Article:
Maine-Endwell Little Leaguers honored at Hall of Fame

Written by: Bill Francis

Surrounded by the bronze plaques of the National Pastime’s greatest names, the sport’s future was on full display with a world champion youth squad appearing in Cooperstown.

The Maine-Endwell (N.Y.) Little League World Series championship team was honored at the National Baseball Hall of Fame and Museum during an early Sunday afternoon ceremony inside the Plaque Gallery.

Located north of Binghamton, about 70 miles southwest of Cooperstown as the crow flies, the group of 11 players and coaches were celebrated before a crowd of about 150 for their achievements and presented with personalized certificates of recognition by Hall of Fame President Jeff Idelson.

M-E captured the LLWS title with a thrilling 2-1 victory over South Korea before an estimated 23,211 fans at Howard J. Lamade Stadium in Williamsport, Penn. on Aug. 26. After a whirlwind two months, they found themselves at the spiritual home of baseball.

“Any of us who love baseball, it’s always a thrill to come to the Hall, let alone come on a day where your team is recognized,” said M-E coach Joe Hopka, the event’s first speaker. “The boys had an incredible summer. Some unimaginable experiences, the three months that we spent together, met kids from all around the world, fans and players and coaches and media, and to watch them interact with some of their peers, some of the kids who had gone before them, some of the kids who will come after them, really an incredible experience to watch.”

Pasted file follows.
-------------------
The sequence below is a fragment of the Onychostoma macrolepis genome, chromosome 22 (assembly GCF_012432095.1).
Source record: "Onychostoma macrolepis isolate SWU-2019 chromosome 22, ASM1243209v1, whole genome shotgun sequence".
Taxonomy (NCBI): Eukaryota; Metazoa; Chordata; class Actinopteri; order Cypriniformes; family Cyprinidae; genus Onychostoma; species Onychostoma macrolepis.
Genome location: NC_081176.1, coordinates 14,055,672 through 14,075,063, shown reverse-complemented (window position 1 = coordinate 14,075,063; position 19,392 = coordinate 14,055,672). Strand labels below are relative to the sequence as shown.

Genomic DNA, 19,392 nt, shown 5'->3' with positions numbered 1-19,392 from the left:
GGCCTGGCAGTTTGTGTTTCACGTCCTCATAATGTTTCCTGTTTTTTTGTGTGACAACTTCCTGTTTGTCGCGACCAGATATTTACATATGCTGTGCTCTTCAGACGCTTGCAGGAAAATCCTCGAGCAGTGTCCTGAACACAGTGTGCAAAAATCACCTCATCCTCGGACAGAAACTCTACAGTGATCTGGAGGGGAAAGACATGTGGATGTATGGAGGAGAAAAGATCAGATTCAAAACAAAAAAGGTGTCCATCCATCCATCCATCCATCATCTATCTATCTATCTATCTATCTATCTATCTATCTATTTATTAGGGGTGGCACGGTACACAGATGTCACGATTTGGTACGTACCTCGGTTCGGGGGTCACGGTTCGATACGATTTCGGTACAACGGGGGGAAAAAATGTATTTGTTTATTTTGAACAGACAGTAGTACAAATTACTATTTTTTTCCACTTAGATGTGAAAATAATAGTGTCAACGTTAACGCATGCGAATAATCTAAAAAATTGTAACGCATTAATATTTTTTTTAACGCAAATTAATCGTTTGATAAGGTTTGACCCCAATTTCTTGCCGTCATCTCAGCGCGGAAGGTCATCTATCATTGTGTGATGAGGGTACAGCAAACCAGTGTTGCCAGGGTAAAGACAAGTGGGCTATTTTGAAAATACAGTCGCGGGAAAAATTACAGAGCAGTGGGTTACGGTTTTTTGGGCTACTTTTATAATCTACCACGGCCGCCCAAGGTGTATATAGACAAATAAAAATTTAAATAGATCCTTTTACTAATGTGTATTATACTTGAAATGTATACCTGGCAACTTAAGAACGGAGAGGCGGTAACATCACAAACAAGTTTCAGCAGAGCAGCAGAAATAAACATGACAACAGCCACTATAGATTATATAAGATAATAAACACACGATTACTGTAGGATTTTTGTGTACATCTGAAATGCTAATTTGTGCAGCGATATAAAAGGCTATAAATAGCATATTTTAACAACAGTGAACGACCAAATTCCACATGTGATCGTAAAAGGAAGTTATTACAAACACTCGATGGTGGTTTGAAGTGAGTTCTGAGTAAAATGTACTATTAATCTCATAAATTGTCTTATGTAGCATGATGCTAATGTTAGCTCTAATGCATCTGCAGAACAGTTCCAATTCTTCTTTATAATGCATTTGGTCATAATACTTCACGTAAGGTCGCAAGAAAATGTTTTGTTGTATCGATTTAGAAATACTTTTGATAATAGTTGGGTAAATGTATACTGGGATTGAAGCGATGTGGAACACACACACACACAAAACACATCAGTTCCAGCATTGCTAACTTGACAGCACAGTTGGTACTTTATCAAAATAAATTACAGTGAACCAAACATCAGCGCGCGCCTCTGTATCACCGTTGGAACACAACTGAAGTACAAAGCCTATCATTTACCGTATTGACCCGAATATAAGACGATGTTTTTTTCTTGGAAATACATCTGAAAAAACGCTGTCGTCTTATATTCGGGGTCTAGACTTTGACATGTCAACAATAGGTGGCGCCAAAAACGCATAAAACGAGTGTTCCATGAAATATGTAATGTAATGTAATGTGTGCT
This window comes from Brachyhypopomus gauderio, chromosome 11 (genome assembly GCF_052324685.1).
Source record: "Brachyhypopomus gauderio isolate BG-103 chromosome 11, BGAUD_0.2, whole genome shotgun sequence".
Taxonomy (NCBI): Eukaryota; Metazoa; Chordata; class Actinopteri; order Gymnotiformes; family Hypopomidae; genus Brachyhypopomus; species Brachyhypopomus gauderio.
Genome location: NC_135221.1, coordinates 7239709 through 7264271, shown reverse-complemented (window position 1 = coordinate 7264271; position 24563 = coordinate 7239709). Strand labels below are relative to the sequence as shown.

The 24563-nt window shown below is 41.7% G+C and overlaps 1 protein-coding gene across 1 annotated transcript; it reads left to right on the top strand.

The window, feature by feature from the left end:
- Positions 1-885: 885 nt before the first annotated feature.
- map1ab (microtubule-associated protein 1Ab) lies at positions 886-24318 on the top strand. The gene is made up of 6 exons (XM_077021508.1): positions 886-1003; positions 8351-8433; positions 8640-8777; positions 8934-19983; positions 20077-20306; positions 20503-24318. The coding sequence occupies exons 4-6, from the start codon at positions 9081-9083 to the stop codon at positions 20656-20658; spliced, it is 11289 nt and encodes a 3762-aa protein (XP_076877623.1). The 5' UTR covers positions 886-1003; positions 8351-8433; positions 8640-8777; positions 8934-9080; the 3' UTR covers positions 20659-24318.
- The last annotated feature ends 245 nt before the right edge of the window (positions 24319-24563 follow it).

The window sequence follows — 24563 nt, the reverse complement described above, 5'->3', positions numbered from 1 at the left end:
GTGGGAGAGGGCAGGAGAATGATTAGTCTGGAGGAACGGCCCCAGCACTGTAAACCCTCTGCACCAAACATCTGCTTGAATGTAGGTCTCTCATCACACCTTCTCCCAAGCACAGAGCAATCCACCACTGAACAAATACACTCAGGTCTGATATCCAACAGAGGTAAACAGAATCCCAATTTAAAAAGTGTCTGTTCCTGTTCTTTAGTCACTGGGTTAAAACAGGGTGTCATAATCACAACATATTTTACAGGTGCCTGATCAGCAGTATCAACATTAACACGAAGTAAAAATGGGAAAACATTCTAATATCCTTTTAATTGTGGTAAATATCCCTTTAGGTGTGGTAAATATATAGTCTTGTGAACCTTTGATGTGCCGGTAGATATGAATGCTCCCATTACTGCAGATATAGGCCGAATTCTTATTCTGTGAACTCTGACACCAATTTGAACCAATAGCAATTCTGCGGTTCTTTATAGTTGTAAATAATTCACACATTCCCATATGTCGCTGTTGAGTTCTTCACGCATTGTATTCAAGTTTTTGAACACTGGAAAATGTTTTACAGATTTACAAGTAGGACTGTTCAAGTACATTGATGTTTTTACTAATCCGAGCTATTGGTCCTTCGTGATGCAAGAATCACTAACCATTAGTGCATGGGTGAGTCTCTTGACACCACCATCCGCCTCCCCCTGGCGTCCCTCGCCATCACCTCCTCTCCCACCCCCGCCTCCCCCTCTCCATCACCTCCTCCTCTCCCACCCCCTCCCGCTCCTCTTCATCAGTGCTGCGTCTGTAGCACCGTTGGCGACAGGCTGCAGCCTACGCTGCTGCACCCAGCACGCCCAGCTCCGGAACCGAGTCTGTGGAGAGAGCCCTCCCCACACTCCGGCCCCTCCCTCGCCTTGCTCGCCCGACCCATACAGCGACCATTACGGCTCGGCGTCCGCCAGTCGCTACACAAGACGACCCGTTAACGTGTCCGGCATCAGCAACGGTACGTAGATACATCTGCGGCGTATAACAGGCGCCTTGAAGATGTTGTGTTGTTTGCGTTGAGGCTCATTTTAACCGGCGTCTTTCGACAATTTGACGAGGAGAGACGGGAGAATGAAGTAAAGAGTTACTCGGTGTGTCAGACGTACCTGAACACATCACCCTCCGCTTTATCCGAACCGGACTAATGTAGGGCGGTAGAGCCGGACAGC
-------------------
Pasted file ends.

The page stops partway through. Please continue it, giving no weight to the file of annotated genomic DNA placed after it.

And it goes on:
Maine-Endwell Little Leaguers check out their own artifacts on display in the Museum's "Whole New Ballgame" exhibit, which include a team-signed baseball, a team photo and a championship ticket. (Milo Stewart Jr. / National Baseball Hall of Fame)

But Hopka wanted it to be known to the assembled crowd that what took place away from the ballfield during this celebrated run may have a longer impact on his player’s lives.

“The things that they accomplished on the baseball field…gave us some incredibly exciting moments,” Hopka said. “But what they accomplished off the field was equally as important to us in terms of the respect that they showed to teammates, opponents, umpires, bellhops at the hotel, everybody that they came in contact with they did a really nice job representing themselves, their families, their communities, so we’re equally as proud of them for that. Those are the things at the end of the day you hope that the boys take with them as they move forward in life.”

Hopka ended his speech by trying to put the day in perspective for his young players.

“At the end of the day, a great sort of capstone experience for the kids to be able to come to the Hall today. We’re truly appreciative and honored to be here,” he said. “Some day you guys will be able to tell your grandchildren, when you come here to the Hall, that one day way back in 2016 I was honored here in the Hall for some of the things that we accomplished as a team.”

Idelson, next up at the podium, told the crowd, “Cooperstown has long been synonymous with excellence and today we are celebrating excellence that took place right in our own backyard.”

M-E, representing the Mid-Atlantic Region, ended their magical season undefeated, going 24-0, and becoming the first team from New York to win a LLWS title since Mid-Island — a team from Staten Island — did so in 1964.